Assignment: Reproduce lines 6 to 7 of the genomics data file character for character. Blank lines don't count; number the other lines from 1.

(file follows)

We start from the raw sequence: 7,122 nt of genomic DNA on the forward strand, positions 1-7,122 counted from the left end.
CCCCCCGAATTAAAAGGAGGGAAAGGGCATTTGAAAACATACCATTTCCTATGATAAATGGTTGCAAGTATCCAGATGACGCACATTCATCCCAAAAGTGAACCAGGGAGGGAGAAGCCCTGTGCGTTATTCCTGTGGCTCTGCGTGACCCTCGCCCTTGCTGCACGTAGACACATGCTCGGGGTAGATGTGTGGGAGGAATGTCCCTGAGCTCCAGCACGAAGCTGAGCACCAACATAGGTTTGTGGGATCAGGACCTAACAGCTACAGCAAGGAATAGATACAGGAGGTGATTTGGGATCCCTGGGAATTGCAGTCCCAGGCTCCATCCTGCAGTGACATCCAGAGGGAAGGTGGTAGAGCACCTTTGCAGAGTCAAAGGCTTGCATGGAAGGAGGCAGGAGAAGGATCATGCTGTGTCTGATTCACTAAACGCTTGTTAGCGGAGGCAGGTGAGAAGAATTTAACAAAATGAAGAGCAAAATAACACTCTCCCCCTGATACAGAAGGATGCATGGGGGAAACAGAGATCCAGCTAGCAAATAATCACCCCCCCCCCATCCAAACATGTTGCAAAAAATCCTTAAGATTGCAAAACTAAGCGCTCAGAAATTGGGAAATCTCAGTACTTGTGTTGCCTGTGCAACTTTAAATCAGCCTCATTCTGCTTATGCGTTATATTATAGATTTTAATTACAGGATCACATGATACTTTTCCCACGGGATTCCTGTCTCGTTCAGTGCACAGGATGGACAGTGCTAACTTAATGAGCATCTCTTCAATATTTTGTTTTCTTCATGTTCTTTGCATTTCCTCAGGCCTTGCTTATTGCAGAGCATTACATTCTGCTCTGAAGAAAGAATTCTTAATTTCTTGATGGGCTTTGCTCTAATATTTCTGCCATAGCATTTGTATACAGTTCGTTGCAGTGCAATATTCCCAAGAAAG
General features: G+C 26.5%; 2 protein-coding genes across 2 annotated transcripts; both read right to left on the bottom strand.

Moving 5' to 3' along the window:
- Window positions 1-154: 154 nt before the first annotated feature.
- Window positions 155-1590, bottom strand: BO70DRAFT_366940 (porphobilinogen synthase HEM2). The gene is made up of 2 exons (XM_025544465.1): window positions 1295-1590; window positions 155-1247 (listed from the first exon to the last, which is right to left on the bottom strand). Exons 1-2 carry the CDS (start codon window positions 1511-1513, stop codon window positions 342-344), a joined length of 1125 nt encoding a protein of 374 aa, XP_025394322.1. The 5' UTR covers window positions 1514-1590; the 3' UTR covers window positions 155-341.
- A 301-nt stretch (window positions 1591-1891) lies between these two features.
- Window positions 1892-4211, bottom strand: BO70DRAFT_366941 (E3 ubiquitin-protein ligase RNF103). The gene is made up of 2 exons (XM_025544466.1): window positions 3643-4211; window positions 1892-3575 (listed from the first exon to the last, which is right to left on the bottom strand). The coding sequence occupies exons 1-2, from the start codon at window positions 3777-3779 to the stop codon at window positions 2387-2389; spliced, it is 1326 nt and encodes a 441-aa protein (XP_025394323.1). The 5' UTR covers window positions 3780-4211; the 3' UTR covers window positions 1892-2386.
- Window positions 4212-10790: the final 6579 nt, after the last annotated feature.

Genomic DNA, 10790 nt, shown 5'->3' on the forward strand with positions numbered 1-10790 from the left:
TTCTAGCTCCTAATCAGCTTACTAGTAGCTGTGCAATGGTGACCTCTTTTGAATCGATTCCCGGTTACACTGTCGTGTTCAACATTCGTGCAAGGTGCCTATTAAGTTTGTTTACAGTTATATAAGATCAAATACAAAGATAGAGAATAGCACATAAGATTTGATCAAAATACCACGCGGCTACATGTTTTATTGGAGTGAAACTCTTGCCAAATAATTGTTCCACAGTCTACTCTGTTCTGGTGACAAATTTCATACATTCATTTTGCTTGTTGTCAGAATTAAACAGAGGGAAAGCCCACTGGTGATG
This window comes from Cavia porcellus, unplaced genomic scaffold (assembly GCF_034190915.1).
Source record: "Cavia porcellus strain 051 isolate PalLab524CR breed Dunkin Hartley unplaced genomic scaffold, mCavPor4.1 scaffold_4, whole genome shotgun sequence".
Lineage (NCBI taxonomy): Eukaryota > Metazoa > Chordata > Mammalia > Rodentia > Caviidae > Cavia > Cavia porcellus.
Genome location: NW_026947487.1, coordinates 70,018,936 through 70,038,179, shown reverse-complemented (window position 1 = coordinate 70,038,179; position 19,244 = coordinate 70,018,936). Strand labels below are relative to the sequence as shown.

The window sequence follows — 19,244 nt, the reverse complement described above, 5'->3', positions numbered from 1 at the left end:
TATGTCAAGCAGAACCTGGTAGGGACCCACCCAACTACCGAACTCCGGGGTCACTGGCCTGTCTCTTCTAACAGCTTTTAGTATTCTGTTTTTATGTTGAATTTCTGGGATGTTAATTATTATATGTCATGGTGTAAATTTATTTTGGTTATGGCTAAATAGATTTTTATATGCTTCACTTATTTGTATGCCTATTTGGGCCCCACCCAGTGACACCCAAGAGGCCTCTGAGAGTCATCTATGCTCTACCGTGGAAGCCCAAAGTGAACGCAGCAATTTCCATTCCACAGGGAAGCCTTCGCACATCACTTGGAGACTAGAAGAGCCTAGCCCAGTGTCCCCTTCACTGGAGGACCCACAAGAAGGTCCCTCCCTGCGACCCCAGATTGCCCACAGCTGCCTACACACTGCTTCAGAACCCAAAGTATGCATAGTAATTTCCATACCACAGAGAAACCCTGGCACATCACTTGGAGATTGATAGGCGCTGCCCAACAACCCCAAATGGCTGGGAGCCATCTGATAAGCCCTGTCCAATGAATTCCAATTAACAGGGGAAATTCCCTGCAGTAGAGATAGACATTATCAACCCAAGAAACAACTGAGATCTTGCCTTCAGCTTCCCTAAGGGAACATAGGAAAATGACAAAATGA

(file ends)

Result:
- Window positions 155-1590, bottom strand: BO70DRAFT_366940 (porphobilinogen synthase HEM2). The gene is made up of 2 exons (XM_025544465.1): window positions 1295-1590; window positions 155-1247 (listed from the first exon to the last, which is right to left on the bottom strand). Exons 1-2 carry the CDS (start codon window positions 1511-1513, stop codon window positions 342-344), a joined length of 1125 nt encoding a protein of 374 aa, XP_025394322.1. The 5' UTR covers window positions 1514-1590; the 3' UTR covers window positions 155-341.
- A 301-nt stretch (window positions 1591-1891) lies between these two features.